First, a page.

Sir Arthur Lewis on economic growth and global poverty alleviation

Ronald Findlay

Arthur Lewis was never concerned with poverty in the developed countries. His life work was concentrated on ‘global poverty’, that is to say the problem of raising the standard of living in the less developed countries or ‘Third World’, as they were often referred to. The poverty problem for him was never redistribution from rich to poor at either the national or individual level but that of economic growth, the raising of per capita national incomes through capital accumulation, and technical progress over the long run. His profound originality lay in the two major analytical models he conceived to deal with this problem.

Like other pioneers of development economics Lewis was born in the ‘periphery’ as opposed to the ‘center’ of the expanding world economy of the early twentieth century, in his case the British West Indies, compared with the Estonia of Ragnar Nurkse, the Poland of Paul Rosenstein-Rodan, the Argentina of Raul Prebisch, and the Burma of Hla Myint.

For all of these economists the inspiration must have been the same. How had their native countries fallen so behind the ‘West’? How could the process of catching up begin and be successful? For Lewis, we have valuable information on the early years of his career provided in the volume Sir Arthur Lewis: Ari Economic and Political Portrait, edited by Ralph Premdas and Eric St Cyr (1991).

In 1938, the British government appointed the Moyne Commission to evaluate the economic and social conditions and prospects of its Caribbean colonies. While the commission made many useful recommendations, it, not surprisingly, failed to consider any substantial structural changes for any of the islands. Lewis was by then engaged in first getting his degree and then in research for his PhD under Sir Arnold Plant on topics in industrial organization. He nevertheless did write a memorandum on the work of the commission that has been examined by John La Guerre (1991) on ‘Arthur Lewis and the Moyne Commission’. Lewis called for preferential access to the British market for Caribbean sugar but mainly for a sustained policy of industrialization as the only sustainable long-run solution, drawing on the plentiful supplies of labor from the disadvantaged peasantry in the agricultural sector. It is easy to see here the origins of the celebrated 1954 model of ‘Economic Development with Unlimited Supplies of Labour’.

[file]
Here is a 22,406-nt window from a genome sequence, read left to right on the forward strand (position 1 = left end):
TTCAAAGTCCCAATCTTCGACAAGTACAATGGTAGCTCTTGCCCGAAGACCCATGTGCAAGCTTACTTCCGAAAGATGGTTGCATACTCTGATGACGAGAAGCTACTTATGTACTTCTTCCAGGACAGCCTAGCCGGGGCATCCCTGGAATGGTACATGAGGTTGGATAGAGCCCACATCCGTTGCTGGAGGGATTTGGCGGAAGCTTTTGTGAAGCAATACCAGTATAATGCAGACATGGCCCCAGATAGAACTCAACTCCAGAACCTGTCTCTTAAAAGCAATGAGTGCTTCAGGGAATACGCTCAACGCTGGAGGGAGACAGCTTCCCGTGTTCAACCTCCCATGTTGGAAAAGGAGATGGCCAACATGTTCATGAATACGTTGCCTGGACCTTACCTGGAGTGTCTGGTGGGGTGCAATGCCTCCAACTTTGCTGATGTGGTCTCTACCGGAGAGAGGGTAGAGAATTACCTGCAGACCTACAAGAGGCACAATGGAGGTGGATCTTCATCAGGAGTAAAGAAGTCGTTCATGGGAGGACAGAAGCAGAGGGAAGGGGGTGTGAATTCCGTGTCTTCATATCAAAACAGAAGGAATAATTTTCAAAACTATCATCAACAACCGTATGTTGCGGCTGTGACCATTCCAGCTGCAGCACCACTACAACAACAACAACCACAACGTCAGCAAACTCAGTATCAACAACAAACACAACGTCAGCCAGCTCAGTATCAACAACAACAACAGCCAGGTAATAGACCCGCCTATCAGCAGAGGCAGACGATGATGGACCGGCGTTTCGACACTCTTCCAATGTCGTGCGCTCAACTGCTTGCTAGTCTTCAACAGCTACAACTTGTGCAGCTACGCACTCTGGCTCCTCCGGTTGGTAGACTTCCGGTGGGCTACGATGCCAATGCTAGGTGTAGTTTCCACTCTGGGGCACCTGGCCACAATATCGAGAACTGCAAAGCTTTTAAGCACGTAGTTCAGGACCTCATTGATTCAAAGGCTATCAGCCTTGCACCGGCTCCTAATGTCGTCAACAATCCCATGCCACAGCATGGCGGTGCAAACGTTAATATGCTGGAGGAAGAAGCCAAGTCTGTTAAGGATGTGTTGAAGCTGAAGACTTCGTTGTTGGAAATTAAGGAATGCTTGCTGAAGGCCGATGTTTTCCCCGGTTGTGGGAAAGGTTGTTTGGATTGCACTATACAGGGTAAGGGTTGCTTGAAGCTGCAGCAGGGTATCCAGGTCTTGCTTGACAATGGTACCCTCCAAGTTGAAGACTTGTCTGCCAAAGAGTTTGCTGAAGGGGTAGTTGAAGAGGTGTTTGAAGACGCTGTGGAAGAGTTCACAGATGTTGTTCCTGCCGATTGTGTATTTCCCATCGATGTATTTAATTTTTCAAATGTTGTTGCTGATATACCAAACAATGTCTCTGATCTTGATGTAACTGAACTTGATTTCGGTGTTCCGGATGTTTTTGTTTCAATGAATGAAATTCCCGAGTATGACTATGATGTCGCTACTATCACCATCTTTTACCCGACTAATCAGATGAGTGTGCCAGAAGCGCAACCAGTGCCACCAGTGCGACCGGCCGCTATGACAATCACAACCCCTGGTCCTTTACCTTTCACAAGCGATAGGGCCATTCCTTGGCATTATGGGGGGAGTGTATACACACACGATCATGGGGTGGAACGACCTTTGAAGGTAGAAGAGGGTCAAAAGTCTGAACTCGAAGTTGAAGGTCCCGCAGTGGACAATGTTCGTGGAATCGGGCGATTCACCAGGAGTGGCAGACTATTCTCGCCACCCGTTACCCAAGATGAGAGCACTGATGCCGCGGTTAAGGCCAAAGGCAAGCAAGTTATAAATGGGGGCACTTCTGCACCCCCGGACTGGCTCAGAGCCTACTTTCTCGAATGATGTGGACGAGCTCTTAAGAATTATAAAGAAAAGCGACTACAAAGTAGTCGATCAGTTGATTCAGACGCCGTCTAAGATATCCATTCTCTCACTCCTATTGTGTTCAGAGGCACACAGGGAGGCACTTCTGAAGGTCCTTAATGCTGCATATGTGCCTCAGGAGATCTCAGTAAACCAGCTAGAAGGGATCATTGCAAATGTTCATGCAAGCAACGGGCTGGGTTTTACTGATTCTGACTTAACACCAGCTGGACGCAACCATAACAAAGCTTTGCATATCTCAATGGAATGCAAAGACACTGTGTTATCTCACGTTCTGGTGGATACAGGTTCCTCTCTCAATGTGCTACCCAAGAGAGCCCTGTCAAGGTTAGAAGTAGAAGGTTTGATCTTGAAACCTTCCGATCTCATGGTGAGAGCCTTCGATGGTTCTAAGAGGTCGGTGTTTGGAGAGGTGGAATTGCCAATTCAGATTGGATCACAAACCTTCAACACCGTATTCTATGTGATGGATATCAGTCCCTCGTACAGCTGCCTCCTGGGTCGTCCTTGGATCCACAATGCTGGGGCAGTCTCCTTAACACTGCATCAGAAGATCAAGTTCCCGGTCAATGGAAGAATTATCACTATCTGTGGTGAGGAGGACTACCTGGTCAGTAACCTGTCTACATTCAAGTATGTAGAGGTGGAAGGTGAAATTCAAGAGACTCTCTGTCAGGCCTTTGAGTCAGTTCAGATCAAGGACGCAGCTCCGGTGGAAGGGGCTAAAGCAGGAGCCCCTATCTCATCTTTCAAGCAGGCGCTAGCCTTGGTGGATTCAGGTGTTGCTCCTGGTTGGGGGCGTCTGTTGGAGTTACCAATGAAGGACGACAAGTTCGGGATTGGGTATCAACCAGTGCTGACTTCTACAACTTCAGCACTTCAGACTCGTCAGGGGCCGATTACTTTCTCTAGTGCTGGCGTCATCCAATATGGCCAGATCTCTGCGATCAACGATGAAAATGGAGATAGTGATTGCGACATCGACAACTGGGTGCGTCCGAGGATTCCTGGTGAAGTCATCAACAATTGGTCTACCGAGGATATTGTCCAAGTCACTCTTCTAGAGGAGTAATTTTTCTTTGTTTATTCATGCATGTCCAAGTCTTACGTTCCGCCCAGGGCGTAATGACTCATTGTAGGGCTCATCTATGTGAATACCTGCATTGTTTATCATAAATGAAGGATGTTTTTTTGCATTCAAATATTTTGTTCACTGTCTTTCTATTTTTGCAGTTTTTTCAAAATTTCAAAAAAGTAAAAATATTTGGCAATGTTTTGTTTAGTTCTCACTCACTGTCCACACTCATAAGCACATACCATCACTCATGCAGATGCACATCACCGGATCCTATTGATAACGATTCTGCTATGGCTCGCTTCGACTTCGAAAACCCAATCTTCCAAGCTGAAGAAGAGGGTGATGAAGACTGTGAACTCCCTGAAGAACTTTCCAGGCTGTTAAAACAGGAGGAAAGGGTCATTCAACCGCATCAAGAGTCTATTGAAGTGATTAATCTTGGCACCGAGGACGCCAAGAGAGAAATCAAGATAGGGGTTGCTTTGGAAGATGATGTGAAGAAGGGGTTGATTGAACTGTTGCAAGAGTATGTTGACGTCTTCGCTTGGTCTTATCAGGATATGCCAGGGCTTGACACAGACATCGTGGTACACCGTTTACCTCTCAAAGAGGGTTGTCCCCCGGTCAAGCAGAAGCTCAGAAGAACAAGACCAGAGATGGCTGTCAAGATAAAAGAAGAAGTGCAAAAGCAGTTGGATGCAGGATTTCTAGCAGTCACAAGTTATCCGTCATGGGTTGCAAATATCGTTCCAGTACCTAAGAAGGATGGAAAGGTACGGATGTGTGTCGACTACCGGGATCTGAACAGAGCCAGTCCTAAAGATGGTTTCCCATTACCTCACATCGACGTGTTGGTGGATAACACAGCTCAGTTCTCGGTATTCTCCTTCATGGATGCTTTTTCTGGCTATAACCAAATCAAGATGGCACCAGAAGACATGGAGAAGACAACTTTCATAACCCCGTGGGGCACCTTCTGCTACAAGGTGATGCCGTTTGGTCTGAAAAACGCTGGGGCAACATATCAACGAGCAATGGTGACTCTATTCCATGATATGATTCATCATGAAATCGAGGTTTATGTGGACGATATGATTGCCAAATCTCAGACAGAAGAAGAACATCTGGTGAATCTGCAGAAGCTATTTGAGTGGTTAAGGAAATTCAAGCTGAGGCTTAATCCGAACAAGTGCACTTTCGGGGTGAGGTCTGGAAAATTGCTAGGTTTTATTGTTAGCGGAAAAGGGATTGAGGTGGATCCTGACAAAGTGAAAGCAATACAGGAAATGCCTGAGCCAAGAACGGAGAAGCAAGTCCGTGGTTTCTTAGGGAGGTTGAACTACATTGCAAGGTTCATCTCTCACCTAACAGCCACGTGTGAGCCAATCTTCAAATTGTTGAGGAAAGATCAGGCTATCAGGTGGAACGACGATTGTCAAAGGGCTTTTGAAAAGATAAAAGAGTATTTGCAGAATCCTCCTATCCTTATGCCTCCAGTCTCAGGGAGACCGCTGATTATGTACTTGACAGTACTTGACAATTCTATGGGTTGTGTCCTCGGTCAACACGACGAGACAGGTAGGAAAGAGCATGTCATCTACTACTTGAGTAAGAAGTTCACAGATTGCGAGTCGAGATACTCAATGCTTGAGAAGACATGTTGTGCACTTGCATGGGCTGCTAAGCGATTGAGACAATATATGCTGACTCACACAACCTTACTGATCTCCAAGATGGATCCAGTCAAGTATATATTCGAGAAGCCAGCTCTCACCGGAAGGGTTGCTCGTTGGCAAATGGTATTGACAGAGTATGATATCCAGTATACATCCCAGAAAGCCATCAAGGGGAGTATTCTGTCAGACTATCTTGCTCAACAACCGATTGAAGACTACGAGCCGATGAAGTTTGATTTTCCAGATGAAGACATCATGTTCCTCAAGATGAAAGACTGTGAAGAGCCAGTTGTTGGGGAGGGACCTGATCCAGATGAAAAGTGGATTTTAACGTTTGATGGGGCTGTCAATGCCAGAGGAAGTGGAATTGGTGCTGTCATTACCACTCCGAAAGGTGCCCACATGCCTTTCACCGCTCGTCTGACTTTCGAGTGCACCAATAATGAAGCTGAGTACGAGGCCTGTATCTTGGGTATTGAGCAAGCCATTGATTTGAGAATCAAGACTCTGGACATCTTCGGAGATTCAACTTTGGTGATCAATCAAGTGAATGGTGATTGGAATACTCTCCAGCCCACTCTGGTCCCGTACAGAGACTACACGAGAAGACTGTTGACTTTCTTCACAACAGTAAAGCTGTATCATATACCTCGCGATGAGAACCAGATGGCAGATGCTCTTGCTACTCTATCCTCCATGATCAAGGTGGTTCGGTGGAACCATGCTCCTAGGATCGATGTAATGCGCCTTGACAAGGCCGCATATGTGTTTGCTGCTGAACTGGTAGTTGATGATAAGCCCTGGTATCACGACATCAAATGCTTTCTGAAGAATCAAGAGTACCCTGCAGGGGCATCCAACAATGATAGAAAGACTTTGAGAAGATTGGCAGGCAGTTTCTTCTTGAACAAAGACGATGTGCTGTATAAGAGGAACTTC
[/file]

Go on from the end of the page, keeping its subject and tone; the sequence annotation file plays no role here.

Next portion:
The unlimited supplies model

We will now examine the structure of this model a little more closely for insights into the nature of the relationship between the rural poverty and the rate of economic growth. It is a two-sector closed economy model in which a ‘modern’ industrial sector uses capital and labor in perfectly elastic supply drawn from a ‘traditional’ agricultural sector to generate profits that are devoted to capital formation, laying the basis for further growth until the labor supply curve turns upward and real wages start to rise as in the conventional neoclassical growth model. The model fits the circumstances of the Soviet economy from the 1920s to the 1930s and of China under Mao Zedong particularly well. The modern industrial sector in the cities was under state ownership and devoted to rapid expansion while in the countryside large landowners had been expropriated and the land allocated to small-scale peasant production.

A crucial variable in all of these situations was the relative price of food in terms of manufactures or the ‘internal terms of trade’ between the agricultural and industrial sectors. This central feature of the model is completely ignored by Lewis. The industrial real wage is kept constant regardless of the pace at which the modern sector expands. To fix ideas, let us suppose that the average product of labor in the agricultural sector in terms of food is constant and the supply of labor to the modern sector is perfectly elastic at this real wage in terms of food. To get the industrial real wage, however, we must multiply this quantity by the relative price of food in terms of manufactures. Under the circumstances assumed there must be a market in which this relative price is determined. There is no such market in the model, which implicitly assumes that the relative price is a constant. In what follows we will consider the implications of a number of alternative outcomes when such a market is explicitly introduced into the model.